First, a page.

Venezuela risks US reaction by arresting Guaido’s chief of staff

Venezuela risks US reaction by arresting Guaido's chief of staff

VENEZUELA

President Nicolas Maduro’s regime in Venezuela Thursday defied US warnings to leave the opposition alone by arresting in a predawn raid the chief of staff to Juan Guaido, recognized by Washington as the country’s interim leader.

Guaido and the opposition-ruled congress said on Twitter that Roberto Marrero was grabbed by SEBIN intelligence agency officers in his Caracas home and taken to an “unknown” location.

The United States has repeatedly warned Venezuelan President Nicolas Maduro’s government against arresting Guaido or his aides and US Secretary of State Mike Pompeo quickly called for Marrero’s release.

“They have grabbed Roberto Marrero, my chief of staff. He yelled out that they planted two rifles and a grenade,” Guaido tweeted. “The raid happened at around 2:00 am (0600 GMT). We don’t know his whereabouts. He must be released immediately.”

Maduro and Guaido both claim to be legitimate leaders of Venezuela but Maduro, 56, retains the loyalty of military brass and has control of state apparatus.

The US has warned Maduro’s regime to not arrest Guaido, pictured here with his chief of staff Roberto Marrero, or his aides

Guaido, 35, declared himself interim president on January 23 and has the backing of the US and more than 50 other countries, mostly in Latin America and the US.

“The United States condemns raids by Maduro’s security services and detention of Roberto Marrero, Chief of Staff to Interim President @jguaido. We call for his immediate release. We will hold accountable those involved,” Pompeo said on Twitter.

US President Donald Trump has said, as recently as Tuesday, that “all options” remain on the table in his drive to bring down Maduro, implying military action if he deemed it necessary.

So far, however, the power struggle in Venezuela has become bogged down in an impasse, with Maduro railing daily about the US “imperialists” trying to dislodge him and Guaido touring the country to rally supporters and pledging he’ll be taking over “very soon.”

– ‘Ransacked’ home –

Maduro’s forces have used shipping containers and concrete to block a border bridge linking Venezuela and Colombia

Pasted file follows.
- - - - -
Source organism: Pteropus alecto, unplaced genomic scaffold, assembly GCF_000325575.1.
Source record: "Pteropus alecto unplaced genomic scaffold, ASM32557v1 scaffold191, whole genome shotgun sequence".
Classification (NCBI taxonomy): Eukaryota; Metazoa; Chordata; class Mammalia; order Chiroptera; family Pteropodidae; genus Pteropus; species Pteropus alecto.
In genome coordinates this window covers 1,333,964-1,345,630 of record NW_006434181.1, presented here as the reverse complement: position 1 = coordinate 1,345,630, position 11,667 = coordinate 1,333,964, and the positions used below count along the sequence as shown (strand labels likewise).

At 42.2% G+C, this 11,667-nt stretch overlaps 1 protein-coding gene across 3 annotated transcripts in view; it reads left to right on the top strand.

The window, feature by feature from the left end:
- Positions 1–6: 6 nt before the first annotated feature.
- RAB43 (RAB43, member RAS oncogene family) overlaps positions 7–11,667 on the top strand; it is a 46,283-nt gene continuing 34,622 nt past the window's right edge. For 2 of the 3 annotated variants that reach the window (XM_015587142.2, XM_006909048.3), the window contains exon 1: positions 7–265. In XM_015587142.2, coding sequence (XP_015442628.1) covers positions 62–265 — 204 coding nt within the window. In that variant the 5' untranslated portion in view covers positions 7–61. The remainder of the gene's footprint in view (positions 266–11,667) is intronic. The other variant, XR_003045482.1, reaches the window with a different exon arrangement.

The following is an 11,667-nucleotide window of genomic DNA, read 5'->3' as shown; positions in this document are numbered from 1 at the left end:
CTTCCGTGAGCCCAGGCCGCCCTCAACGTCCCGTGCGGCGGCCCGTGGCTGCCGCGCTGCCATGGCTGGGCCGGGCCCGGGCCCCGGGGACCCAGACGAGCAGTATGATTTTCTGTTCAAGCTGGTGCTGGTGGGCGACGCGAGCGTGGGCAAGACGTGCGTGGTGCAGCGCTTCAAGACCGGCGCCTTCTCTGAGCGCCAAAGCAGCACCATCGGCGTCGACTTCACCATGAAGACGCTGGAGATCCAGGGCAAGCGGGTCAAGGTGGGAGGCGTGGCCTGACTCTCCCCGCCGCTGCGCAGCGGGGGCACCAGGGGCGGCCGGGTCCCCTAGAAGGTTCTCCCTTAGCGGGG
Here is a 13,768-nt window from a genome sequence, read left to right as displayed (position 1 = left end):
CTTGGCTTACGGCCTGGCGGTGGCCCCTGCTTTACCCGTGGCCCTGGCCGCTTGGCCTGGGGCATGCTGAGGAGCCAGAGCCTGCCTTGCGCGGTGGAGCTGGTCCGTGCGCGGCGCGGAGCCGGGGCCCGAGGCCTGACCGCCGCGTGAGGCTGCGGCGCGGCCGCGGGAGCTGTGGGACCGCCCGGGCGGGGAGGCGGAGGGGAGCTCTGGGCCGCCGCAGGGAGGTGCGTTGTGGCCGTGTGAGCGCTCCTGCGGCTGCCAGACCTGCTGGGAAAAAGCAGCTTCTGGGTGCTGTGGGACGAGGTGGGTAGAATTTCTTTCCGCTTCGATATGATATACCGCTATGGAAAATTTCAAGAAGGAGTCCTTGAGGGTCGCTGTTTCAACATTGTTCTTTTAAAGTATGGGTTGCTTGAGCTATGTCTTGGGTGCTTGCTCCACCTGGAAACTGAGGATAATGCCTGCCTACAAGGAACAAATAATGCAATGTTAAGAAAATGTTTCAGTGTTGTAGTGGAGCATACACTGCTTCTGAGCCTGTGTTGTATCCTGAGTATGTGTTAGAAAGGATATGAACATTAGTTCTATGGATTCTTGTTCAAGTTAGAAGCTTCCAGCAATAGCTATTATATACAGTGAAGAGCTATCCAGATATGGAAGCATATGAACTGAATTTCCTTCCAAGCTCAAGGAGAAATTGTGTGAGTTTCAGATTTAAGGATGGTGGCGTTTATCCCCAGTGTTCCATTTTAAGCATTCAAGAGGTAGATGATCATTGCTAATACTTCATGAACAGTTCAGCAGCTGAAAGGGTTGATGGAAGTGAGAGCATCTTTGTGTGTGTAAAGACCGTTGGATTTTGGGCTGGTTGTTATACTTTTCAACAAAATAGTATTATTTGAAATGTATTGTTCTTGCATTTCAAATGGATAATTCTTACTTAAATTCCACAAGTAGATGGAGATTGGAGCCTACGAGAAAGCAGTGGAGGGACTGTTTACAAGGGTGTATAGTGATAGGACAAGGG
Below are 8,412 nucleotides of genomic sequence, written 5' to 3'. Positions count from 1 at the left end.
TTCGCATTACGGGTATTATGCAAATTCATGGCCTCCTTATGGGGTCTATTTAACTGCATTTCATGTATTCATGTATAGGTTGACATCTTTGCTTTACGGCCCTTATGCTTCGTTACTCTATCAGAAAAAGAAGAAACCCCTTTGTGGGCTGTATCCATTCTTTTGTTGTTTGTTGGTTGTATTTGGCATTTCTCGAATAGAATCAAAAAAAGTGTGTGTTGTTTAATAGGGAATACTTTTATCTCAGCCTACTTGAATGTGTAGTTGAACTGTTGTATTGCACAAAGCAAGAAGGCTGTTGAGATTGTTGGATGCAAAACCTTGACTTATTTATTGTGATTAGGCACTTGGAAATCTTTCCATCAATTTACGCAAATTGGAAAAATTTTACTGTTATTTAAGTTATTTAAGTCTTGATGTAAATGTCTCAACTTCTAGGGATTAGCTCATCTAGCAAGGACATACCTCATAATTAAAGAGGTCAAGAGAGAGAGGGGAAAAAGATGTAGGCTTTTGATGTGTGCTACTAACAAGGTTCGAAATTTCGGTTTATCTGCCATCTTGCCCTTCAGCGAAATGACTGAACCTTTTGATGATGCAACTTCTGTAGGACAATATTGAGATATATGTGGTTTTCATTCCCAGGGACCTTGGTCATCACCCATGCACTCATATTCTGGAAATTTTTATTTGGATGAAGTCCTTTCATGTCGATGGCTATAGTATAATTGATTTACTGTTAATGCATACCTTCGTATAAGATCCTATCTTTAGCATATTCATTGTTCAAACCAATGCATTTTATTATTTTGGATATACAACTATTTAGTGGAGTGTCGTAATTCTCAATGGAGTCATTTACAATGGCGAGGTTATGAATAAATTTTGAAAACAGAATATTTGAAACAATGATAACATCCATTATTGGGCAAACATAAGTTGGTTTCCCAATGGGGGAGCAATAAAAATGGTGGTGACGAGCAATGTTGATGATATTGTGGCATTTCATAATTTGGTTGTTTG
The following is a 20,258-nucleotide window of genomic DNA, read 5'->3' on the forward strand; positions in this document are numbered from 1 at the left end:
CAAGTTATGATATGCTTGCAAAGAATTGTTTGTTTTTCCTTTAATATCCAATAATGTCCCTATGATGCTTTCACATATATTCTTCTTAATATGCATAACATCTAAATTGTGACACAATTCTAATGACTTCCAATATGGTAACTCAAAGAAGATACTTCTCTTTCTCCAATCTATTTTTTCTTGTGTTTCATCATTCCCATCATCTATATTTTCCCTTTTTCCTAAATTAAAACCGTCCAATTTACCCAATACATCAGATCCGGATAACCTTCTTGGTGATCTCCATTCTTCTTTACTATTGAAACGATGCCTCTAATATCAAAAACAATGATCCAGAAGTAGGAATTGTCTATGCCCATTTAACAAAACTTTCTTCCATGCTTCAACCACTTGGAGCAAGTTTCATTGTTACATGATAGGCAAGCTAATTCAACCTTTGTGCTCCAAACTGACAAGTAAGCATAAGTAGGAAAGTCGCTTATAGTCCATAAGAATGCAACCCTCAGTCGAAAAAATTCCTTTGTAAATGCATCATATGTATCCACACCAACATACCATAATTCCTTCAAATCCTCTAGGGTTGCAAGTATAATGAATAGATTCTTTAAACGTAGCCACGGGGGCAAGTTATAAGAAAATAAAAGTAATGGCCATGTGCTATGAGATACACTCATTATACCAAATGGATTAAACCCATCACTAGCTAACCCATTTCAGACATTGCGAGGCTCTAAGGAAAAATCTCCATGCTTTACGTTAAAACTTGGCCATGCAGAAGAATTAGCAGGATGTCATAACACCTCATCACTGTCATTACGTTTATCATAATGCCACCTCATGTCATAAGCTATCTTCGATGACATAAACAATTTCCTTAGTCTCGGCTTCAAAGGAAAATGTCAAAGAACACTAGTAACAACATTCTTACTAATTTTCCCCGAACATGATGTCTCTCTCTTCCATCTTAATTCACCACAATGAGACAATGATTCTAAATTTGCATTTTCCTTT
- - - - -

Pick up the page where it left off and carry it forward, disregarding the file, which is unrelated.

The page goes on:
Maduro’s forces have reinforced obstacles blocking a border bridge linking Venezuela and Colombia to prevent Guaido’s supporters trucking in US aid stockpiled on the other side. Extra shipping containers and concrete blocks have been moved into place on the bridge.

As well as seizing Marrero early Thursday, SEBIN officers raided the home in the same building of an opposition lawmaker, Sergio Vergara.

Vergara was not arrested. He told reporters that he saw Marrero bundled off into the street.

Opposition lawmaker Sergio Vergara, pictured here outside the headquarters of the SEBIN intelligence service, says his place was “ransacked” and he saw Marrero forcibly taken away

He said around 15 SEBIN officers threw him to the floor and “ransacked” his own home for around two hours, while asking where to find Marrero, a lawyer who works in the National Assembly.

“They started to bash on the door of Roberto Marrero’s place, which is a few meters (yards) from my door, until they were able to get inside,” he said.

“The dictatorship is abducting citizens,” he added.

According to a human rights NGO, Foro Penal, Venezuelan authorities are holding 866 people on political grounds, most of them without trial.

– US warning –

The United States has cautioned Maduro to not lay a finger on Guaido or National Assembly deputies or risk unspecified repercussions.

Trump’s National Security Advisor John Bolton in January tweeted: “Any violence and intimidation against US diplomatic personnel, Venezuela’s democratic leader, Juan Guaido, or the National Assembly itself would represent a grave assault on the rule of law and will be met with a significant response.”

Venezuelans have sunk deeper into poverty and desperation as their economy implodes

The United States this month withdrew all its diplomats from Venezuela.

In just over a month, on April 28, increasingly harsh US sanctions on Venezuela will intensify to a critical level with a ban on all oil sales to the United States, Venezuela’s main crude buyer.

The step is expected to worsen already dire economic conditions ravaging Venezuela, a once-wealthy South American nation that has become impoverished under Maduro.

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